The Estates-General was only summoned in times of extreme national crisis. This assembly was composed of three estates – the clergy, nobility, and commoners – who had power to decide on the levying of new taxes and to undertake reform in the country. Prior to the 1789 meeting of the Estates-General, there was a separate meeting in 1614 because of long-term causal factors like the impact of the Enlightenment and the desperate state of royal finances. However, King Louis XIV called this meeting of the Estates-General, in Versailles, on 5 May 1789 for advisement on how to tackle the French government’s problems of financial, economic crisis, and foreign policy. This marked the start of Revolution in France as many of these factors affected the calling of this meeting.
The refusal of the Assembly of Notables to support King Louis XIV’s program of tax reform forced the king to call a meeting of the Estates-General. Prior to this factor, there was a huge deficit that the government was building up. On 20 August 1786, Calonne, the Controller-General, told Louis XIV that the government was on the verge of bankruptcy (Rees, 14). The deficit was severely low at 112 million because of France’s involvement with the War of Austrian Succession, the Seven Years War, and the American War of Independence costed the country a lot of money and further weakened the Crown’s condition. Another reason for their financial crisis was the Crown not receiving much of the money collected in taxes until it controlled its finances. These wars and the policies set by Louis’s predecessors put him in a complicated situation where he had no choice but to take action. Therefore, Louis XIV wanted to raise taxes, and this can only be done through the Estate-General’s consent.
The French Crown was effectively bankrupt on 16 August 1788. At the beginning of August 1788, the royal treasury was empty. It was not until this occurrence that Brienne, with Louis’ approval, decided to summon the Estates-General for 1 May 1789. King Louis XIV recalled Jacques Necker because he believed in his ability to restore government credit and raise new loans. However, Necker would not raise any new loans until the Estates-General met. This typical political crisis shows the many limitations of royal power because Louis was the absolute leader, yet he failed in imposing his government’s reform on the state. When the French monarchy declared itself bankrupt and the Assembly of Notables refused to approve the reforms proposed by the King’s ministers, the way was paved for the summoning of the Estates-General (Rees, 18).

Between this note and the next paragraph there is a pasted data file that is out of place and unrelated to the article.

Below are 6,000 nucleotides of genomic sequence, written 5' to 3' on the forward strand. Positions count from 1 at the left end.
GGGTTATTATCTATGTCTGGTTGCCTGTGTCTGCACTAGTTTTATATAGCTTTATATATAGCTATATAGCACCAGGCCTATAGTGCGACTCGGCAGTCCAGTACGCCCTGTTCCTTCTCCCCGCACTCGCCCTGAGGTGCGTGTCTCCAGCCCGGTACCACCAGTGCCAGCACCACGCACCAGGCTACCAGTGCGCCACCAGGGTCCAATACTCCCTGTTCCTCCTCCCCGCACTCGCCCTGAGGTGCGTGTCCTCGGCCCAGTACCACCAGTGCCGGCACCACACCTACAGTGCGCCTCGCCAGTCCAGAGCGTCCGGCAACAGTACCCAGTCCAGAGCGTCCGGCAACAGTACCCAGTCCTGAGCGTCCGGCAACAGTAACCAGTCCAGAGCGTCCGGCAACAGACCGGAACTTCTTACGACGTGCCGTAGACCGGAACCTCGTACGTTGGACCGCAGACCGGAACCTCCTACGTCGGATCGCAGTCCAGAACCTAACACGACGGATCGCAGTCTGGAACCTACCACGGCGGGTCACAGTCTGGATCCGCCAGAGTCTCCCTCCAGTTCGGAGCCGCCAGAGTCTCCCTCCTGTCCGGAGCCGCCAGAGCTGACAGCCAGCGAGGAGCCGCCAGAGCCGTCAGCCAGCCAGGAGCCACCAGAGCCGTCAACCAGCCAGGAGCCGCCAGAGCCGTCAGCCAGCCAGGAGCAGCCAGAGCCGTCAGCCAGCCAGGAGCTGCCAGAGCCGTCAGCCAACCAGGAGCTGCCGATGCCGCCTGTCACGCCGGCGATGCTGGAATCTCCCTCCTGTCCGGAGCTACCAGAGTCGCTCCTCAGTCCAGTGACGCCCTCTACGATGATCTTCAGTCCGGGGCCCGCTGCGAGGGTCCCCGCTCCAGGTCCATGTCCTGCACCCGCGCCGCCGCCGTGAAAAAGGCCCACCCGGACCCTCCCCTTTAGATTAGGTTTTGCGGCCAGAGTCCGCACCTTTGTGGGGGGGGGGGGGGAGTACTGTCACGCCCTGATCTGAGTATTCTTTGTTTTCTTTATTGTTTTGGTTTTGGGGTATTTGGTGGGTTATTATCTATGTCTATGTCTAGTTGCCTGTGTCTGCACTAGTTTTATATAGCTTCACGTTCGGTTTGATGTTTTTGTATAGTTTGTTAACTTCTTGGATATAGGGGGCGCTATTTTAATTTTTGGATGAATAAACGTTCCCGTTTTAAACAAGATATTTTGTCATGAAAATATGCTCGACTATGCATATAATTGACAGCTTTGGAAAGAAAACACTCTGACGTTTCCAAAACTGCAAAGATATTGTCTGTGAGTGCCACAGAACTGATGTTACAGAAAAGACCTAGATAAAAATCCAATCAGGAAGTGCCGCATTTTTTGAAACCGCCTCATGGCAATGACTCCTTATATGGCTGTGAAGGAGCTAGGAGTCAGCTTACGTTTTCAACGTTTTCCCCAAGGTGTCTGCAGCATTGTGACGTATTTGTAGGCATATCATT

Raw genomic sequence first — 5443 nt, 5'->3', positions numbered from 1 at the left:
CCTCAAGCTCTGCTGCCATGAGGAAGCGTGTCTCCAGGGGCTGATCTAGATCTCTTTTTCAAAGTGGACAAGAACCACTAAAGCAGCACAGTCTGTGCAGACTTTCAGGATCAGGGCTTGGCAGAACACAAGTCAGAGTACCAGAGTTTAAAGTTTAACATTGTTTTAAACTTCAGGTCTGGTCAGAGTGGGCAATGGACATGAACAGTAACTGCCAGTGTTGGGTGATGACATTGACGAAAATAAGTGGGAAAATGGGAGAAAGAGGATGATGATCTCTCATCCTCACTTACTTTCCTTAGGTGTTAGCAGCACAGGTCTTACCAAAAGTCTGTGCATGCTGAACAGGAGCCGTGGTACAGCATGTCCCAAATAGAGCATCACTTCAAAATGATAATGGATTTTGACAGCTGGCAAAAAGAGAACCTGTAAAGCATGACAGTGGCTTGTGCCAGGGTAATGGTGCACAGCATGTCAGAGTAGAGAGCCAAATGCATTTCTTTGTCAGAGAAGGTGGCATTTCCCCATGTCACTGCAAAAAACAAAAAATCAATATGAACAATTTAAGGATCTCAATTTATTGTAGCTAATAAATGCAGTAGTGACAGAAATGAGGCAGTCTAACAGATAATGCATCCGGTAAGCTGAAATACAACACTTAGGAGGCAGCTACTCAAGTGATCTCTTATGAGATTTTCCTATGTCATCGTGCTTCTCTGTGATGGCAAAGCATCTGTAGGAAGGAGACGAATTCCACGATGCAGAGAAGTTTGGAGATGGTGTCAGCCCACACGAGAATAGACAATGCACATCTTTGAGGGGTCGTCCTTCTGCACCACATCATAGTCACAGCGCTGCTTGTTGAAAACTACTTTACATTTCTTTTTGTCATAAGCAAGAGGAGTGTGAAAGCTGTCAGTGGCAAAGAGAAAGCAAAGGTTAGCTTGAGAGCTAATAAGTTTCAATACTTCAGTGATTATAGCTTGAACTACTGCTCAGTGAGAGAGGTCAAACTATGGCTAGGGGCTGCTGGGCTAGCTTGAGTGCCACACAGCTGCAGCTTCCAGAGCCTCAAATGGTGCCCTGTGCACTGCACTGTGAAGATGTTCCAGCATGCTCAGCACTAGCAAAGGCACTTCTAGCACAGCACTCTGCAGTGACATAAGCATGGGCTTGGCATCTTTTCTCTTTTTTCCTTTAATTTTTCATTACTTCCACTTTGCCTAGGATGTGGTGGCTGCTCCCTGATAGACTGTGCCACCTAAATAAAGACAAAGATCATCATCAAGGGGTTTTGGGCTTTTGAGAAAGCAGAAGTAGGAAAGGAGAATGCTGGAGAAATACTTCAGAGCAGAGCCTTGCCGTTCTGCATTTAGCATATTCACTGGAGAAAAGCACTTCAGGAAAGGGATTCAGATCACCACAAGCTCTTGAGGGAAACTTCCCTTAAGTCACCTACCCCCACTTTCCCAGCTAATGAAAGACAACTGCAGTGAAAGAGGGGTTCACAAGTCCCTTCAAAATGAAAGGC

In 1789, the Estates-General was also convened because of the economic crises. The bad harvest of 1787-8 was a causal factor in calling the meeting. Horrible weather, heavy rain, harsh winters and hot summers led to a horrible harvest. France had faced a number of economic crises because of failures in agricultural prosperity – peasants having smaller incomes and inflated prices on food, like bread. Many rural and urban residents believed that the economic crises were the nobility’s fault and by increasing disturbances against the nobility, many others were encouraged to take political action (Rees, 18).
Moreover, many causal factors led to the Estates-General convening, including Louis XVI’S failure to secure reform and being forced to recall Necker, demonstrating to the opposition the weakness of royal power, and the events of the bad harvest.
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